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There are prodigies who can sit down at the piano and learn effortlessly, but most students must practice diligently to play well. Often students frustrate themselves by trying to do too much at once. Attempting to handle notes, fingering, timing, and expression in both hands at the same time can be overwhelming. However, by dividing the practicing process into a number of manageable sub-steps, you can progress more readily with a minimum of frustration. Below is a method I've found most effective in accomplishing this end.
First divide the piece into practice sections, following as much as possible the phrasing and natural breaks in the music. If the music is relatively easy for you, these sections may be eight or sixteen bars long. If the music is particularly difficult, two or four bar sections may be more appropriate.
Begin in the first section with the right hand. Play the notes firmly, with the correct fingering. If fingering is not provided, write it in if necessary to guarantee you use the same fingering each time, since learning is facilitated by exact repetition.
Don't rush. Pick a tempo that enables you to play comfortably and accurately. Remember if you play a note wrong once, you'll tend to make the same mistake again.. Repeat the notes in the section until you can play them effortlessly and without stumbling. Saying the notes out loud as you play tends to increase concentration and speeds learning.
Once you have mastered the notes and fingering, go over the section again, focusing on playing in time. Repeat the section several times until you can play it correctly. Then go on to the next and succeeding sections, treating each in the same way until you finish the piece. This is concentrated work. You may want to stretch this process out over several practice sessions, if as you tire, you begin to make careless mistakes.
Treat the left hand in a similar fashion.
Don't attempt to put the hands together until you can play each independently, comfortably and in time. Practice sections should again be employed in putting the hands together. It is often helpful to play alternately the the right and left hand parts several times independently before attempting to coordinate them. Counting at this stage is essential to ensure that the parts come together correctly. It's also important to repeat the section several times once the hands are together to consolidate the learning and ensure that there will be a minimum of "learning loss" between practice sessions. This frustrating but common phenomenon can be reduced by maintaining a frequent practice schedule.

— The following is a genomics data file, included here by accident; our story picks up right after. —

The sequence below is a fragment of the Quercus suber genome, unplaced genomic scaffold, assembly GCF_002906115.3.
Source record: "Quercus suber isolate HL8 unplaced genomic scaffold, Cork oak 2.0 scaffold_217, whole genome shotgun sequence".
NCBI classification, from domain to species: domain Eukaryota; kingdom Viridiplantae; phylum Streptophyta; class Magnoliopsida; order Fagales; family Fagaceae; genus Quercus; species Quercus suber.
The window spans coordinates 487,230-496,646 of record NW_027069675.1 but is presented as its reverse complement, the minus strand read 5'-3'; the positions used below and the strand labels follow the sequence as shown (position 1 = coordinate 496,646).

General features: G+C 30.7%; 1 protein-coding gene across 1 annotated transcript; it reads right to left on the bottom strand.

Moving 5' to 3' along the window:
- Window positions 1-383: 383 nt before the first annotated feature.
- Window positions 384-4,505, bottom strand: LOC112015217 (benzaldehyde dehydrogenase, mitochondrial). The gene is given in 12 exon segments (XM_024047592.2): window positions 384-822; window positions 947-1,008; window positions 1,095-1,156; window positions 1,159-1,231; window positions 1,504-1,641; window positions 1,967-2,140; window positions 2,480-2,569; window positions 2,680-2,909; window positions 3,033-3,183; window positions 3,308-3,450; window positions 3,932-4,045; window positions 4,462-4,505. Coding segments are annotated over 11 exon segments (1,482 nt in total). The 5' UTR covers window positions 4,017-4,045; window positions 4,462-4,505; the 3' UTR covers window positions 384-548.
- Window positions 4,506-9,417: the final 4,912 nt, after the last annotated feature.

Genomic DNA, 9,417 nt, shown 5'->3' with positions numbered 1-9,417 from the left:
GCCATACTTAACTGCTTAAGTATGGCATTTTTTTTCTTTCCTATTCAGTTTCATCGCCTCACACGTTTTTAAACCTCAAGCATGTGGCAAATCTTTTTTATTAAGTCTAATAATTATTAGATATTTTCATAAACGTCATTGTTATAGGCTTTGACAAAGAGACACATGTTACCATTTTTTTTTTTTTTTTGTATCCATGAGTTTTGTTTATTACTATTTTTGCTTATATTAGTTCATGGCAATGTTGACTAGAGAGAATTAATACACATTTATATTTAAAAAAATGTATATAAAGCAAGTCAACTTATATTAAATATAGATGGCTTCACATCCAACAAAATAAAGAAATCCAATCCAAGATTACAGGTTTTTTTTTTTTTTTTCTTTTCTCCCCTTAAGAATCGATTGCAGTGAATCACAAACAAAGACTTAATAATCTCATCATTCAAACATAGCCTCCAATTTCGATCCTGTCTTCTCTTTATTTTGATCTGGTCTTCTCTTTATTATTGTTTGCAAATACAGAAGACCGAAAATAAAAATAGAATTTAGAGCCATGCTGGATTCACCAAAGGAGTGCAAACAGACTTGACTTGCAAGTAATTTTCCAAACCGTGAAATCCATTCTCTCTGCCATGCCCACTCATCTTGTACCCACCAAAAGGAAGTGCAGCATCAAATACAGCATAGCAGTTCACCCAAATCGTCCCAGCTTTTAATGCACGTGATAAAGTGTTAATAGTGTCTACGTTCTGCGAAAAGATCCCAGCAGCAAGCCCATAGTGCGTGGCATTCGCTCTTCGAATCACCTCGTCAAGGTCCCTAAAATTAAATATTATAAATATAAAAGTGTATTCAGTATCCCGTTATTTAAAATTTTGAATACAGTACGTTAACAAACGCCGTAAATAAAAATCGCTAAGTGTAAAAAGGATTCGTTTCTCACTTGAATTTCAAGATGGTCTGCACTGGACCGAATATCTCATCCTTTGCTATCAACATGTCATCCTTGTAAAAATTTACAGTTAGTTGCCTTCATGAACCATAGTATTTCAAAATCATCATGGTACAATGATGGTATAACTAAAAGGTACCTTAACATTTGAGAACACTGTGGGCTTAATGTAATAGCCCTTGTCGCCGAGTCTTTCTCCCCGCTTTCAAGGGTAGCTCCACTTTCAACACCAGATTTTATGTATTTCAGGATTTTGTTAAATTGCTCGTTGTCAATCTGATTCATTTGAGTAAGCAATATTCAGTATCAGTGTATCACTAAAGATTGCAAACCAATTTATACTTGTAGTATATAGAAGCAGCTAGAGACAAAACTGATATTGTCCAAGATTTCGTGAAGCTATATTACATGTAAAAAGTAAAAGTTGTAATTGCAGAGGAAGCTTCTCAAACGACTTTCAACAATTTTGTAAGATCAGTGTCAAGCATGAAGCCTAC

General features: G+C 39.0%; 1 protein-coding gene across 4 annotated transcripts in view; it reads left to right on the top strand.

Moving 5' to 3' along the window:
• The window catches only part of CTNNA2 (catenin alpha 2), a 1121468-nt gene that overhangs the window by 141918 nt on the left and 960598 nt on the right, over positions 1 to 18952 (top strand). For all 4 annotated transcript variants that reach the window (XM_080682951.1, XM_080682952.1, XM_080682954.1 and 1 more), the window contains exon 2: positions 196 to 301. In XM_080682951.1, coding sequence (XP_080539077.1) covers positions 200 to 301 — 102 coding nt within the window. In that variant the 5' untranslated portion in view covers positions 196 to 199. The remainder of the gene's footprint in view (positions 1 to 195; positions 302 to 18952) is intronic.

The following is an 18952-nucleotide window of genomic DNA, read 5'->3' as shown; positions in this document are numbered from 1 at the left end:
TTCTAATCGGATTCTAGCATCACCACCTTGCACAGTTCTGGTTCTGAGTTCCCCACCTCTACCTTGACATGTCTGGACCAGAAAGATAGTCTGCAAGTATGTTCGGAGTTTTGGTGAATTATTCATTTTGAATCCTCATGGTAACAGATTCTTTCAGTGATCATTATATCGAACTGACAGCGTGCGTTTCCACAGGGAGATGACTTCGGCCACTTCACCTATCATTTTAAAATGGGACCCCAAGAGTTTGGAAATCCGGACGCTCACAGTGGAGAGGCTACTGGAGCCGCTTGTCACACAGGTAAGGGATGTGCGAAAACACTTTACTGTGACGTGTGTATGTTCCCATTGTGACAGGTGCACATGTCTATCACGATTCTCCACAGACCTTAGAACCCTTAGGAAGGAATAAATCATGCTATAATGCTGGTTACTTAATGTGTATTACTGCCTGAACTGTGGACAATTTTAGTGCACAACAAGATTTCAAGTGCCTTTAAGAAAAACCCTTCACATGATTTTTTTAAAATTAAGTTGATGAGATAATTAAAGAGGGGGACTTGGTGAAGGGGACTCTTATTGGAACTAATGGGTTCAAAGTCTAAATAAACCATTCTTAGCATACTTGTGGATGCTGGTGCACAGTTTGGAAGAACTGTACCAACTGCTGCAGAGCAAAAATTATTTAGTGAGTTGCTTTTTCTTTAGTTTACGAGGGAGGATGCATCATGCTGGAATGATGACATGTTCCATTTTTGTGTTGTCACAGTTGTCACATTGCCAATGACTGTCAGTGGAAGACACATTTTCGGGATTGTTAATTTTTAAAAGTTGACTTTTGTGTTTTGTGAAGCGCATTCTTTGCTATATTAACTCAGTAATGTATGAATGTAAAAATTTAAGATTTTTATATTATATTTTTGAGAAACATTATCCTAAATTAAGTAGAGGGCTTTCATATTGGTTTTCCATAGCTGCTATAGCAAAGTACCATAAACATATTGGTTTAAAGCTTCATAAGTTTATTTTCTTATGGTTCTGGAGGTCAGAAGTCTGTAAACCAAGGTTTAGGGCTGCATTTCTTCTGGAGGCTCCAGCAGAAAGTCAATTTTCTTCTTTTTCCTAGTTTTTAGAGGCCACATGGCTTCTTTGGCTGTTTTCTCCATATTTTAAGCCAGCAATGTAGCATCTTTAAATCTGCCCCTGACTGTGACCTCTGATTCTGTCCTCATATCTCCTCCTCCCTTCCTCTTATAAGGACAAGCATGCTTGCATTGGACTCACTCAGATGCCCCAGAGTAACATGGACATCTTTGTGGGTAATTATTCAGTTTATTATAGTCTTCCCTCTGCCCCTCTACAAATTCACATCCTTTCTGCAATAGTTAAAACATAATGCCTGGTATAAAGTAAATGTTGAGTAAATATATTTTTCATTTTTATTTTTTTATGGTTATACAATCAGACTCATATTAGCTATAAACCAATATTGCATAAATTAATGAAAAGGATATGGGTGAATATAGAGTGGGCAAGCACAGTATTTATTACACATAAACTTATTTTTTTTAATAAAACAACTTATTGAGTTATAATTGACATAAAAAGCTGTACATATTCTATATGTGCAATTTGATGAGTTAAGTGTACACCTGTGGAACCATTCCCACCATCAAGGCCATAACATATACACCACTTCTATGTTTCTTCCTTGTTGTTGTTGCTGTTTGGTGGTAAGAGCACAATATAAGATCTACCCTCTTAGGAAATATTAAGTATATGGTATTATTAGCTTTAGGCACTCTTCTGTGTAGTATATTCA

Pieces should be taken up to tempo very gradually; rushing the process leads to mistakes that are easily learned and difficult to correct.
Finally, focus on dynamics, phrasing and other performance details to achieve a polished effect.
Sometimes, in spite of careful practice, you may find yourself stumbling at a certain point in the music. If you examine the situation, you'll usually find you're making the same mistake each time- like forgetting to play a sharp, putting one in that's not there, missing fingering, or playing a phrase consistently out of time. I've found the best way to deal with such trouble spots is first to identify exactly what you are doing wrong. Then go carefully over the bar or phrase containing the trouble spot several times, reminding yourself as you approach it exactly what you must do to correct the problem, such as "play G not A" or "count two not three". As you follow this procedure, you'll tend to memorize the correct version and transform it into one of the securest parts of your performance.
To play convincingly, the performer must get beyond the notes and attempt to convey the spirit of the music. In doing so, several factors should be considered: the work's title, tempo, and expression markings; knowledge of the composer's life, times and the performance practices of the day; and most importantly, the performer's own imagination. Imagining dancers will make your waltz more life-like, as thinking of a loved one will render a love song more convincing. The more knowledge and imagination you can bring to a performance, the more effective and communicative will be your style.
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